“If you really want to know how I’m doing, then ask me. Know that I will be honest with you. Please don’t talk about me like I’m not here. I don’t need people to raise their voices when they speak to me, but I do need people to look me in the eye and communicate on my level. I need you to talk plainly, and sometimes I will need you to repeat yourself. Please do not ask me question after question. Please appreciate the fact that I am still trying, and that I want to express myself and feel a part of things as long as I can. The day will come when this disease will silence me. I want to be involved in life as much as I can, while I still can.”
  7. Understand my limitations.
    “We all know what it’s like to forget. Understand that what is happening to me is so much more than just forgetting. I have lost the timeline of my life. I have no yesterdays and no tomorrows. I only have now. I cannot recognize things, even when they are right in front of me. I struggle to choose my socks in the morning. I struggle to even remember where my sock drawer is. I struggle to remember your name. Please be patient. I know this is hard for you, too. I wish neither of us had ever heard the word ‘Alzheimer’s.’ I need you to accept this and get through this with me.”
  8. I will hurt you. Please forgive me.
    “Remember that I have dementia. I will say things that do not make sense. I will say things that might hurt you. I hate that I do that, but I cannot help it. I have a disease in my brain that is affecting what I say and how I say it. Sometimes, what I want to say is not at all what comes out. I cannot find the right words, or any words at all. Sometimes I end up saying or doing something that upsets or confuses you. Please always remember, I never want to do that. Please blame the disease when this happens, not me.”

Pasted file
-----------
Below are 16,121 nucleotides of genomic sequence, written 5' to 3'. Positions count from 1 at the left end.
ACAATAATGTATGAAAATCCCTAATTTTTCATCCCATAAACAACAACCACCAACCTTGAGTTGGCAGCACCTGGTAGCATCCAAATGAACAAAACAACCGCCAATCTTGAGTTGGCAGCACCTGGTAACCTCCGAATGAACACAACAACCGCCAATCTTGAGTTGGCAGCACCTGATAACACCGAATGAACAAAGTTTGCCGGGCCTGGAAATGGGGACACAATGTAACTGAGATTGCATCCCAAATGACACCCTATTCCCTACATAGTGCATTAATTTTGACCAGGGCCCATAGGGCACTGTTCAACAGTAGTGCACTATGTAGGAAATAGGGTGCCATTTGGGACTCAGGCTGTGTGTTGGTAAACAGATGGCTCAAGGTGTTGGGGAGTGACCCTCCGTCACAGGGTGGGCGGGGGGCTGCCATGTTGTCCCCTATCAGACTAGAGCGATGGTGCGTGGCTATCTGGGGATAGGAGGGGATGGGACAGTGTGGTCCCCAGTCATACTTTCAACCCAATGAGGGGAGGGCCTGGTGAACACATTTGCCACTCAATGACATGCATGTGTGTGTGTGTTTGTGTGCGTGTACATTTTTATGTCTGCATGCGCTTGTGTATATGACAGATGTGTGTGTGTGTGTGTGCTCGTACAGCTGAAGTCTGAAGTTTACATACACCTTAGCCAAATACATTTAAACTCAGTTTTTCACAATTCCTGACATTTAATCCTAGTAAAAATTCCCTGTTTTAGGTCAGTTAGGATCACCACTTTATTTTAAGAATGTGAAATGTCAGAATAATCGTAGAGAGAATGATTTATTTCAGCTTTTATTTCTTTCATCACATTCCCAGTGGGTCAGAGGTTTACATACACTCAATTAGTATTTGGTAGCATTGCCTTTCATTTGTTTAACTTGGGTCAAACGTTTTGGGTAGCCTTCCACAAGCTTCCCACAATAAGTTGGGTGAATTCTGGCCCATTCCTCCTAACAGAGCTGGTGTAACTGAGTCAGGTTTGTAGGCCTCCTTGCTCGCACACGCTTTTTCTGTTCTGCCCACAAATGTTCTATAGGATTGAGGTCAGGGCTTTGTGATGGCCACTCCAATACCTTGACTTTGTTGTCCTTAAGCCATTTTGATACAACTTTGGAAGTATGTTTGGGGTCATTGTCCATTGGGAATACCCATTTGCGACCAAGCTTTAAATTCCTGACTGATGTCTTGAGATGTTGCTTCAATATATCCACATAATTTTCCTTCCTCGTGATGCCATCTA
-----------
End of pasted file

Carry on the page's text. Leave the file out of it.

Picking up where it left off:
Rick Phelps became an advocate for dementia awareness after being diagnosed with Early Onset Alzheimer’s Disease in June of 2010, at the age of 57. He was forced into early retirement and created Memory People, an online dementia and memory impairment group which supports over 7,000 individuals, all touched in some way by dementia.

Visit: While I Still Can

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Thank you, dear man.
I am a caregiver for my mom (in law) who has moderate Alzheimer's. She obsesses over a specific thing or event for weeks at a time. It upsets her knowing she has asked about this same thing before but can't remember when or what the answer is. She writes notes about it to remind her to ask but throws the answer away. It's like her brain is wired that the answer is a square peg in a round hole, she can't accept it. It doesn't bother me, I just calmly answer the question again. I try to help her understand (if it's possible) that it's her brain that causes her to forget and she doesn't need to be embarrassed or upset about it, it's just the disease. This list of 8 things are all things that are things that apply to her disease and it's effect on her.
Rick Phelps, very eloquently written.
Some of the same challenges arise with other diseases too.
I loved my Dad and always saw him as the same man I’d known my whole life. Life changes all of us as we go through it, but we’re still in there.